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Protecting Yourself During an Arrest: What to Do and What Not to Do When You are Arrested

Posted on in Criminal Defense

what to do when you are arrested, Chicago criminal defense lawyersThe moments that lead up to an arrest can be disorienting; the sequence of events often blurs together, spawning a state of shock and confusion as you process the fact that you will possibly face criminal charges for your actions. Even if you sense the arrest coming, the moment law enforcement begins to read your rights and take you into custody, reality begins to surface and you can quickly succumb to panic mode if you do not know how to handle the situation. This is especially the case when you believe you have been wrongly accused. 

Due to the stressful nature of an arrest, many individuals who are confronted with the possibility of criminal charges tend to freeze up the minute they are accused of a crime. Some act out in anger, out of fear, or from sheer disbelief that they are being taken into custody. During those moments when emotions run high, irrational and aggressive behavior can take over, which can easily make the situation worse and hurt your overall case in a court of law.

What to Avoid the Moment You are Placed Under Arrest

Resisting the arrest - Resisting the arrest, even if you are indeed innocent, puts you at risk for facing a Class A misdemeanor, which can result in one year of prison time plus a hefty fine. You have every right to bring an action against the law enforcement officer arresting you if the arrest is illegal. You cannot be prosecuted for resisting, but it is important to tread carefully when confronted with an arrest of any kind, as you can be charged with assault or battery. Your actions and behavior in those crucial moments carry a lot of power when it comes to your representation in a court of law.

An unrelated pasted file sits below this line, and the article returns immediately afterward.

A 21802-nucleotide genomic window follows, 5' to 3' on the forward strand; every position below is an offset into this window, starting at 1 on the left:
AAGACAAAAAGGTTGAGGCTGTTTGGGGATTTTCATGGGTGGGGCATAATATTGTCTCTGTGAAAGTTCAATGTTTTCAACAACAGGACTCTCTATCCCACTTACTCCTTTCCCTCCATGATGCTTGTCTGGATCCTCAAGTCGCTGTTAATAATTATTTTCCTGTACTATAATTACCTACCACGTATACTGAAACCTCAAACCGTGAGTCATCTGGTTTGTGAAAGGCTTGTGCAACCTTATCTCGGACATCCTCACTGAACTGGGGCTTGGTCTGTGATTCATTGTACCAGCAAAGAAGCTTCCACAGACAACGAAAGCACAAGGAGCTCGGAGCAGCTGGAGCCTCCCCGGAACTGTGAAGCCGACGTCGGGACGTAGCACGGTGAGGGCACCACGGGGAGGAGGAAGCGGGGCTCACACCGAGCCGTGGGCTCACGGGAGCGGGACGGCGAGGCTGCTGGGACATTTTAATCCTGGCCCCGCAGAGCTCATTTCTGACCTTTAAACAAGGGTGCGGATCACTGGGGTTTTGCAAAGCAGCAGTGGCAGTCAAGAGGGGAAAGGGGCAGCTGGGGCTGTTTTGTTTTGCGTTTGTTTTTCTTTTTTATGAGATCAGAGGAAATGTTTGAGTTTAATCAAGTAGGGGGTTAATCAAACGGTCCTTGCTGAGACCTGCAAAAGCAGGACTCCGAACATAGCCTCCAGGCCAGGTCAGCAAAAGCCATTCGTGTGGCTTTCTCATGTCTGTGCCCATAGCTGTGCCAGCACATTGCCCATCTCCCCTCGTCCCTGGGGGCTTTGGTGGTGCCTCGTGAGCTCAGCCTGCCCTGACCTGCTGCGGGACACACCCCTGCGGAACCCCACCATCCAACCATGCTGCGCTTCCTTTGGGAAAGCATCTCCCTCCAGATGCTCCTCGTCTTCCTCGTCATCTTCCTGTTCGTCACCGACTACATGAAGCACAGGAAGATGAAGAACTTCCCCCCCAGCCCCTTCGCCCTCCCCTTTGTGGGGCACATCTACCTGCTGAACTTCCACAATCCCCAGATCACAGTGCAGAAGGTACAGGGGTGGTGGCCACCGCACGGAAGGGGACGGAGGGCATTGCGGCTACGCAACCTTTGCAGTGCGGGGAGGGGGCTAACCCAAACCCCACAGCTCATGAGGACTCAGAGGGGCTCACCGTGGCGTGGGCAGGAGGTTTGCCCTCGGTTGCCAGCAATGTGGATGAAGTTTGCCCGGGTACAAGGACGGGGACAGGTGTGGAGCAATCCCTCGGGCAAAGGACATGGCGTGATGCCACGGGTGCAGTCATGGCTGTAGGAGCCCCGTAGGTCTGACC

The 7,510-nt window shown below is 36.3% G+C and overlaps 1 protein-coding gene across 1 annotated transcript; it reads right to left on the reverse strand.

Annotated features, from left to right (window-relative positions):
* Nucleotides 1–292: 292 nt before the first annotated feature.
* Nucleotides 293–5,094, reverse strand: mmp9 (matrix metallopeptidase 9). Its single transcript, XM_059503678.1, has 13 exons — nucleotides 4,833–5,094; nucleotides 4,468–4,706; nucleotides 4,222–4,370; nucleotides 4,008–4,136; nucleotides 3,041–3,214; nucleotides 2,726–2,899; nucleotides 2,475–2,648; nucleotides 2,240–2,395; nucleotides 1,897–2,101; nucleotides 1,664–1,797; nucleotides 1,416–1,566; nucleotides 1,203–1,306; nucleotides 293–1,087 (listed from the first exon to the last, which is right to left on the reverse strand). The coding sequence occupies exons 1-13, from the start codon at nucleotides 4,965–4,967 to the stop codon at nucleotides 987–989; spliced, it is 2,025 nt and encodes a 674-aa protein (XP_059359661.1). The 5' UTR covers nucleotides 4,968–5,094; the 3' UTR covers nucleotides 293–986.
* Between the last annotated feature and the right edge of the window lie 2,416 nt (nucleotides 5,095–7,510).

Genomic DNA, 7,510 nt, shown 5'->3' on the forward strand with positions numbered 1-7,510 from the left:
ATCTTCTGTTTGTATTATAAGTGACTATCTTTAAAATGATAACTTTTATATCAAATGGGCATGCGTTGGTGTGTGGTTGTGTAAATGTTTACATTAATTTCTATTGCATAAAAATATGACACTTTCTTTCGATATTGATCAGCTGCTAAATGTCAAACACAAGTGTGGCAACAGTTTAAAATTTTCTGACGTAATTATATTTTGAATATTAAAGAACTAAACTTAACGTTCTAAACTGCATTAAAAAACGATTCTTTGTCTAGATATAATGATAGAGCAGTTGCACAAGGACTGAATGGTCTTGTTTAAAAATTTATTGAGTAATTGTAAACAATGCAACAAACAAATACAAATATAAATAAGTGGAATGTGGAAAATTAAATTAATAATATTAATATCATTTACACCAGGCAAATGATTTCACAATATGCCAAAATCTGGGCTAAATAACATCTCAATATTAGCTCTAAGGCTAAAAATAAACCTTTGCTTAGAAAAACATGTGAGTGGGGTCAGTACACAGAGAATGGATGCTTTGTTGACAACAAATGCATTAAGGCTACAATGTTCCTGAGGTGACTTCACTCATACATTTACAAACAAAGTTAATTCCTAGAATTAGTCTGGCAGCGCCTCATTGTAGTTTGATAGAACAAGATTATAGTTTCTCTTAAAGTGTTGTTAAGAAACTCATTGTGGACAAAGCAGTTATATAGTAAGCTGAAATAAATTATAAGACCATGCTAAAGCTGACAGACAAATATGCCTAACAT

Resisting the search - When an officer attempts to “frisk” or search you at the scene of the arrest, refrain from resisting the search. Law enforcement officers hold a legal right to search you and the area surrounding you, although they may only search you for weapons if they reasonably suspect they are in danger of being attacked. They also have the right to demand your name and address at the scene of the crime or in a public place where they believe a crime has been, or is about to be committed.

Arguing with the arrested officer - If you are wrongly accused, it is understandable to want to defend yourself. However, asserting yourself in a way that displays signs of aggression or taking a stance that is argumentative in nature can potentially add fuel to the fire. You do not want to contribute to any unfavorable accusations placed against you. Instead, you will benefit from properly exercising your rights as a citizen, including consulting with an attorney of your choosing.

The moment you are accused of a crime, it is crucial to speak with a knowledgeable Chicago criminal defense attorney to make sure your rights remain intact and that you are given a proper trial. If you are facing criminal charges, call the Luisi Legal Group today at 773-276-5541 for a free initial consultation.

Sources: 

https://www.isba.org/sites/default/files/publications/pamphlets/Arrested.pdf

http://www.icjia.state.il.us/assets/pdf/ResearchReports/Policies_and_Procedures_of_the_Illinois_Criminal_Justice_System_Aug2012.pdf

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